Red-light cameras are supposed to make dangerous intersections safer. But at what cost?
Recent data from the City of Tallahassee, Fla., show that in both human and financial terms, red-light cameras are costing residents of Florida’s capital city much more than they may realize.
But don’t count on hearing that side of the story at this week’s Red Light Camera Safety Program review at City Hall.
A news release from last week touts the program’s “decreases in injuries and violations,” suggesting the city’s program is a success.
A close look at the numbers, however, shows something far less compelling.
In the three years since red-light cameras began flashing fines at the city’s seven busiest intersections — aimed at ticketing in 19 different driving directions — there have been only eight fewer side-impact collisions compared to the previous three years without the cameras.
Side-impacts, or right-angle collisions, can be severe. But the decrease, on average less than three per year,...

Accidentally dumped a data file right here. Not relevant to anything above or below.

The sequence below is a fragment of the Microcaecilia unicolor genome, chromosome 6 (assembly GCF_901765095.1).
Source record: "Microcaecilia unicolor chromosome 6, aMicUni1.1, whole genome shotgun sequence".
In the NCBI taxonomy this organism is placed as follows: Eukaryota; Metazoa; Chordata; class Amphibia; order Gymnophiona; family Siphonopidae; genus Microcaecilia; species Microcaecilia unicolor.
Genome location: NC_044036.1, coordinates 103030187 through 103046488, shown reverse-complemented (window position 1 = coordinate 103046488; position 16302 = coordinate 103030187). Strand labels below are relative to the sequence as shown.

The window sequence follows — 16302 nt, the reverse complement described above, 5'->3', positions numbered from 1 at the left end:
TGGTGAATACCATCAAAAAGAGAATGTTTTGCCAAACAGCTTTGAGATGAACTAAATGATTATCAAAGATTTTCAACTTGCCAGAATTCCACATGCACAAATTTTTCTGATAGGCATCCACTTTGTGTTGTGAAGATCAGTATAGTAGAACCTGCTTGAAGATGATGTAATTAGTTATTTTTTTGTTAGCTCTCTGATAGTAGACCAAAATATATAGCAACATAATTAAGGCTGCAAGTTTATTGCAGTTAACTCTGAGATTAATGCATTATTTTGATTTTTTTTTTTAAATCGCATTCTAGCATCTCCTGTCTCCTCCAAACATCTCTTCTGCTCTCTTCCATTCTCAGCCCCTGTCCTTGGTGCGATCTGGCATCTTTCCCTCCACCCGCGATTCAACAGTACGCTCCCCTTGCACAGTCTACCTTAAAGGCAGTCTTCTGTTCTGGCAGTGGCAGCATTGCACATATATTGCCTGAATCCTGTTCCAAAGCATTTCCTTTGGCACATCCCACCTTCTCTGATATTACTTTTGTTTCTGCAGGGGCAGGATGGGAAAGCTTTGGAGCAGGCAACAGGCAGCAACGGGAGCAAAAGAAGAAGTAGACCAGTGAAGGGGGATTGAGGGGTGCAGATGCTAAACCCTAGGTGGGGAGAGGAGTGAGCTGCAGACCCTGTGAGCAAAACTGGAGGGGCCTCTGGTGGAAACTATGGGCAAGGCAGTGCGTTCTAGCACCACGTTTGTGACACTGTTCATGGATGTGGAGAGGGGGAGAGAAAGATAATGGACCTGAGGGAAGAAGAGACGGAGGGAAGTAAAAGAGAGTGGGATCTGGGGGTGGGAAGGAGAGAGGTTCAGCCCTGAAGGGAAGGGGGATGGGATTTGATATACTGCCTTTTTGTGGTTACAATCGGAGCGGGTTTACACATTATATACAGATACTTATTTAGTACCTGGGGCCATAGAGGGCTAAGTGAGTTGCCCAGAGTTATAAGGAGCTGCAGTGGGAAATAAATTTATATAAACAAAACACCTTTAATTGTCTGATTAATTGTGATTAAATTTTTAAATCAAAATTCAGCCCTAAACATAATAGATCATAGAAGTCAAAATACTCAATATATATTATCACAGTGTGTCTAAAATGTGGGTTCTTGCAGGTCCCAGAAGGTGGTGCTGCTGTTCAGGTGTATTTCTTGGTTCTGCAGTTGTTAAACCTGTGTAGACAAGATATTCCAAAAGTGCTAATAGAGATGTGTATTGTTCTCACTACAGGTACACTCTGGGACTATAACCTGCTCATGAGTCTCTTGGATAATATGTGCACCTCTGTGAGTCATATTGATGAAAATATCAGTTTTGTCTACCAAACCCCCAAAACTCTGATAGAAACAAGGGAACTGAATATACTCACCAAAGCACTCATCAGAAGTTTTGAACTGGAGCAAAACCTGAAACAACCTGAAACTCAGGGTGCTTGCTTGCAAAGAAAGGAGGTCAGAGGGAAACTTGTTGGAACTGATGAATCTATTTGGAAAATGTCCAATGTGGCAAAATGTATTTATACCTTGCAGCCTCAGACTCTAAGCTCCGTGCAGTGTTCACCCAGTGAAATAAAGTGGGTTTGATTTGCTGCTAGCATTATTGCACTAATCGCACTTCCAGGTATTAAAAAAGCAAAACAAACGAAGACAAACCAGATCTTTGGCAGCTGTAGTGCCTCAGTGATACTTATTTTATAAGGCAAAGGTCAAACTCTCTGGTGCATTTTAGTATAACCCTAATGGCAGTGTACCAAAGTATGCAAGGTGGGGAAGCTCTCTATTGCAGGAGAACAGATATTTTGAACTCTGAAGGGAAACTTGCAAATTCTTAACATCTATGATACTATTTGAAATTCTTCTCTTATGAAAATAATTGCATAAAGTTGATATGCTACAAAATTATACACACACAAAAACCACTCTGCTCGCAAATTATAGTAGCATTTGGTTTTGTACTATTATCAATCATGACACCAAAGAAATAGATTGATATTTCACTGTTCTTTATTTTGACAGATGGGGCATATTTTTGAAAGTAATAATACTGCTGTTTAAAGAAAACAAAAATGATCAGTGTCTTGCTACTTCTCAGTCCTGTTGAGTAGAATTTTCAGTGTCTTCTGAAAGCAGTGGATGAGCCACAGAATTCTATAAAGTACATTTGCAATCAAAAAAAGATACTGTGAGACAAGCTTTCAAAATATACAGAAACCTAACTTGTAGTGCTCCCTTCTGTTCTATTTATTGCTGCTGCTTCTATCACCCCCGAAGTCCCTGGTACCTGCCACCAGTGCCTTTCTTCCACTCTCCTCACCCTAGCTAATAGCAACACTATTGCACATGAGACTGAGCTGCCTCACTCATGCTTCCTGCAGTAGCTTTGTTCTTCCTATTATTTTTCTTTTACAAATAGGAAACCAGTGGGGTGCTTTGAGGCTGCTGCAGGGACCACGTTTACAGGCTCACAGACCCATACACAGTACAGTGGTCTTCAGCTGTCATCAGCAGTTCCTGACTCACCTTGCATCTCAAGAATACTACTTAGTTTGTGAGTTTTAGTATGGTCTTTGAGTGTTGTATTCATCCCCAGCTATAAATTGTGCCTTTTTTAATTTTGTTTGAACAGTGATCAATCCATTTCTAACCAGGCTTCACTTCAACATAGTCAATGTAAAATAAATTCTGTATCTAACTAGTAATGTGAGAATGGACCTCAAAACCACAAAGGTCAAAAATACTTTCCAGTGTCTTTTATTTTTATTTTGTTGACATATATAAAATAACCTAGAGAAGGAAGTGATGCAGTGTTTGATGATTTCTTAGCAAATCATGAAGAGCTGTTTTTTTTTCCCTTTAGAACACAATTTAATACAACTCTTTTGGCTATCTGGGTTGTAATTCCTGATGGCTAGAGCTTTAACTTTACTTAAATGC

In one of the hardest-hitting Government Accountability Office reports I've ever read, Congress's auditing organization has, in effect, said that the TSA's Screening of Passengers by Observation Techniques (SPOT) program does not work and should be defunded. Members of Congress asked GAO to answer two questions:
1. To what extent does available evidence support use of behavioral indicators to identify aviation security threats?
2. To what extent does TSA have data necessary to assess the...
Illinois lawmakers on Tuesday approved a bill they and Gov. Pat Quinn (D) say will fix the state’s worst-in-the-nation pension system and which many analysts say will do no such thing.
Illinois has the lowest credit ratings among the 50 states. The state's huge unfunded pension obligations are the main reason.
The bill in the Democrat-dominated General Assembly enjoyed bipartisan support, as many Republicans jumped on board. Among other things, the law aims to reduce the state’s $100 billion...